The Madison-Rafah Sister City Project

Divestment not for UW System

JOSH MOSKOWITZ, Badger Herald, Feb 24, 2005

In just a few short weeks, the political climate in Israel has drastically changed. One needs to look no further for proof than by scrutinizing the actions of Ariel Sharon, the Israeli prime minister, and Mahmoud Abbas, the Palestinian president. Sharon recently released 500 Palestinian prisoners in Israeli custody and won cabinet approval to withdraw Israeli settlers from the Gaza Strip, paving the way for the future establishment of a Palestinian state. Recently elected, Abbas ran a campaign based on non-violence and has managed to quell hostile activity perpetrated by terrorist groups like Hamas and Islamic Jihad. Yet in light of these sanguine developments, anti-Israel rhetoric and activity continues to plague college campuses, including University of Wisconsin institutions.

Recently, a small but vocal group of students on this campus have visited UW-Whitewater and UW-Platteville hoping to convince faculty senate members to vote for a resolution that would force the UW System’s Board of Regents to divest from companies that conduct business with Israel.

This divestment plan specifically calls for the board to “divest from Caterpillar, General Dynamics, General Electric, Lockheed Martin, Northrop-Grumman and Raytheon based on evidence of the active role these companies play in enabling Israeli forces to engage in practices that violate international law and the human rights of the Palestinian people.”

While the resolution may have passed at UW-Platteville, a school of 5,800, it did so by the smallest of margins: 7-6.

And while there certainly is cause for concern that UW-Platteville’s faculty government could become the first in the nation to call for divestment of university funds from Israel, words from the UW Board of Regents president and action taken by UW-Whitewater faculty senate members make it very clear that divestment has no legitimate place in other UW institutions.

“We don’t divest on a political basis,” Board of Regents President Toby Marcovich recently said. “We do it if there are true human rights violations.” The divestment from Israel campaign “was not convincing” to the regents, according to Marcovich.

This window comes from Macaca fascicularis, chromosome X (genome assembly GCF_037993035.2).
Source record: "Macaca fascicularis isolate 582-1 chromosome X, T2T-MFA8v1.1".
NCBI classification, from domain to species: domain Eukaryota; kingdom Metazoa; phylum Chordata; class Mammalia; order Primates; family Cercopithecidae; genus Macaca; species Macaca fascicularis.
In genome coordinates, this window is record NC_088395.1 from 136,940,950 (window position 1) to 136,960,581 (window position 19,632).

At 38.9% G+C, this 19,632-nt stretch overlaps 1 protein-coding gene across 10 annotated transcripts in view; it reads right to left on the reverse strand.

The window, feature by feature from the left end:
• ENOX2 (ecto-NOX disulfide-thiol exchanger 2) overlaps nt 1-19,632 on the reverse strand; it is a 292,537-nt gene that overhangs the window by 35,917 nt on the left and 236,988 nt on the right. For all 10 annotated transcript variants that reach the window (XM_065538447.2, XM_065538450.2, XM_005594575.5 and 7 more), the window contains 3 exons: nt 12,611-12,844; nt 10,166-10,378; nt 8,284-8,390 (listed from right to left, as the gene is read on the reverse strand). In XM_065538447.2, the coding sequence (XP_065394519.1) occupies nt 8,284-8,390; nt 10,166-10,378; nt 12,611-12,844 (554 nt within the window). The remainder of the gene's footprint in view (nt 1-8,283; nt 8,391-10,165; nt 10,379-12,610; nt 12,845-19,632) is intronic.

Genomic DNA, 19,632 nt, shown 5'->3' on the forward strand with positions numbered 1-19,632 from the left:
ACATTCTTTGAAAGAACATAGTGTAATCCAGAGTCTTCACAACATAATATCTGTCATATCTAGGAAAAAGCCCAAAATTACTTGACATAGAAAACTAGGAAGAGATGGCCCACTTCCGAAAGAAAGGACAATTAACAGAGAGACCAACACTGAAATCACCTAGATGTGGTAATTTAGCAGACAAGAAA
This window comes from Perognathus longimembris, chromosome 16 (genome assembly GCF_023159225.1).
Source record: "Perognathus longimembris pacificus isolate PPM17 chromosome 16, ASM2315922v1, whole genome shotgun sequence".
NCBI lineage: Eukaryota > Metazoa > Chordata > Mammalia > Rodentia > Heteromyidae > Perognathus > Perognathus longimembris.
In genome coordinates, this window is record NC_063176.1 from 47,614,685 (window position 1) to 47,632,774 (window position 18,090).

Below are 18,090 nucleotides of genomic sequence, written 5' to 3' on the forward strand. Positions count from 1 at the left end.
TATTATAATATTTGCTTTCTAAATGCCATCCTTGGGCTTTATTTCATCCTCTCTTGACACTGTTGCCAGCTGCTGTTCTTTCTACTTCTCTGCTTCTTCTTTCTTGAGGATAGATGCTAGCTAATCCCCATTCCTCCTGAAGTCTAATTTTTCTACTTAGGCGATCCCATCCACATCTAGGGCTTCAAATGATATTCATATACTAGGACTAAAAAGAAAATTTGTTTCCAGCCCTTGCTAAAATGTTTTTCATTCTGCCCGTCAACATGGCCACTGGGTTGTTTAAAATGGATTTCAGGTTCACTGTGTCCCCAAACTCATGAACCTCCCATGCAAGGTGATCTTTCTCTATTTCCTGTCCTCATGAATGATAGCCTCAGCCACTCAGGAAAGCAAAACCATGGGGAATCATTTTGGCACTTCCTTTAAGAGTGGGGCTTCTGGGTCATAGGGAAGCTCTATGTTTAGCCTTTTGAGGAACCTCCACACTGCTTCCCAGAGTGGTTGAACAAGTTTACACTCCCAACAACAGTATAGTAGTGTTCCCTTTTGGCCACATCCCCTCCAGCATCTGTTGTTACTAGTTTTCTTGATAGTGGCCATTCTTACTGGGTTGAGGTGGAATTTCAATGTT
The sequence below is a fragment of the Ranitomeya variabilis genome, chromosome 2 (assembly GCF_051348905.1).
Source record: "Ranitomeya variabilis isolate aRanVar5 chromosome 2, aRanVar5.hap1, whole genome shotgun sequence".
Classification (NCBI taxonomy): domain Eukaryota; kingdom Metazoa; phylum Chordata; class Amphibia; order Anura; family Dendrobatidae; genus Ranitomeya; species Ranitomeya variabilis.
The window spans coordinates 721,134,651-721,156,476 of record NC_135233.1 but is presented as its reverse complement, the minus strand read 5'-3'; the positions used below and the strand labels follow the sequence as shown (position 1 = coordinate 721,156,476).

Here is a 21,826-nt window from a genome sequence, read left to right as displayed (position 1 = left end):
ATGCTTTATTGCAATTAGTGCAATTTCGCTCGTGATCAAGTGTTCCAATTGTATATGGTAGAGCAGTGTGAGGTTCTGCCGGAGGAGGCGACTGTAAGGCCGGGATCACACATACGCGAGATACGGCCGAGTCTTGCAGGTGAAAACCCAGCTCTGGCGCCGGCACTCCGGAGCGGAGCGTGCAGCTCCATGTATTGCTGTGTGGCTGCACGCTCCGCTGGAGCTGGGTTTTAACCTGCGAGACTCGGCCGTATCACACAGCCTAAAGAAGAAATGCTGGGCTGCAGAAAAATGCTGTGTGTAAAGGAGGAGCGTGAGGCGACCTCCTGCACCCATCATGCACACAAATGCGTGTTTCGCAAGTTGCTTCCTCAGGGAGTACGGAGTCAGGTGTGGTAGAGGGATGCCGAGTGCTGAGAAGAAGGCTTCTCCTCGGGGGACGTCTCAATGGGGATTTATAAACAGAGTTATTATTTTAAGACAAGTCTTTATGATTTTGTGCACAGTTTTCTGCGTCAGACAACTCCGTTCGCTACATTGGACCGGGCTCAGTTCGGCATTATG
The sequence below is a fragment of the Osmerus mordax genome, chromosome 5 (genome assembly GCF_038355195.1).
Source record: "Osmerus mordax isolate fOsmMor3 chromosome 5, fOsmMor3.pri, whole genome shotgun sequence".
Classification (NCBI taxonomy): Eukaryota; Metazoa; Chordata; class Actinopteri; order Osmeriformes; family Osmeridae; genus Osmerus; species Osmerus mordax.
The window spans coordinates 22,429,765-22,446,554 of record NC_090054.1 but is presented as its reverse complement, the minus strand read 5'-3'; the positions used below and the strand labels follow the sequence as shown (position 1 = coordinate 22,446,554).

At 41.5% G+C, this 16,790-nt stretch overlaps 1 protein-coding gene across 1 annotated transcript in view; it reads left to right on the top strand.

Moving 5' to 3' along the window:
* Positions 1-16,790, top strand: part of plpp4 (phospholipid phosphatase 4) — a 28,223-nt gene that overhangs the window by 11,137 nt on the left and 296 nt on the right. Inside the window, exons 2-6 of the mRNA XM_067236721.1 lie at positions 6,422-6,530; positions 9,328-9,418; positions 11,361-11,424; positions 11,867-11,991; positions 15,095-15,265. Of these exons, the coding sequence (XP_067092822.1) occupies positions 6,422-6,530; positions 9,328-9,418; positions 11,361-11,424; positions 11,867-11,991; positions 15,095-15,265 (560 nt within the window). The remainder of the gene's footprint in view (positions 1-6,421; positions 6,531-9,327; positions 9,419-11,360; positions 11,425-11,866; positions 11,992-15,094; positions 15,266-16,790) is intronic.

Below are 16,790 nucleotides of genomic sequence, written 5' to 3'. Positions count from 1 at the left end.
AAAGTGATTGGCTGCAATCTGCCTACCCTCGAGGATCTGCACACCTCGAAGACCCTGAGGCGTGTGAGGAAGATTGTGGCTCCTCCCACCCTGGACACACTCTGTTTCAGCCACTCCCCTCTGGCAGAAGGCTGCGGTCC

At UW-Whitewater, freshman Molly Fields, publicity chair of the Jewish Student Organization, courageously appeared before members of the faculty senate and flat-out told them that divestment was designed to “dehumanize, demoralize and delegitimize” the state of Israel. After listening to her message and the words of Jewish faculty members, the faculty senate voted to defeat the resolution plan.

At first glance, it is interesting to note that members of the Madison community who have initiated this divestment plan have traveled to institutions of higher learning with little Jewish representation. It is certainly quite feasible that they expected the embrace of liberal-minded professors and little, if any, dissent from members of the community because Jews are such a small minority on these campuses. Without any formal counter-representation, they could propagandize to their heart’s content.

At second glance, it is reassuring to note that the UW Board of Regents and the faculty senate of UW-Whitewater have realized what divestment really is: an inappropriate and outlandish campaign that wrongfully attacks and demonizes the state of Israel.

The divestment campaign in South Africa was appropriate and legitimate because it garnered international recognition of apartheid, an internal system of exploitation and segregation forced upon a black majority by a white minority. Divestment legitimately targeted corporations that profited from this egregious situation. While some have argued that Israel is conducting apartheid policies against the Palestinian people and Arab-Israeli citizens, this comparison is absurd. Arab-Israeli citizens retain the same civil and political rights that any Jew possesses in Israel, with the ability to vote in elections and serve their constituents as elected officials. And while many Palestinians have faced personal hardships since the second intifada began, many have also contributed to the recent cycle of violence that has destroyed the development and maturation of any peace negotiation.

While a select few in our student body have focused on directing their energies towards perpetuating anti-Israel rhetoric and sentiment throughout the state, it is reassuring to know that their fallacious claims have largely gone unheeded. With the implications for peace between Israelis and Palestinians gaining ground every day, now is the time to urge universities across the country to invest in peace.

Universities should begin to invest in joint Israeli-Palestinian business enterprises, spurring economic growth and participation in the region. Now is the time to focus on the positive and refrain from giving any credence to anti-Israeli and anti-Semitic movements.

Josh Moskowitz (jmoskowitz at is a junior majoring in political science and journalism.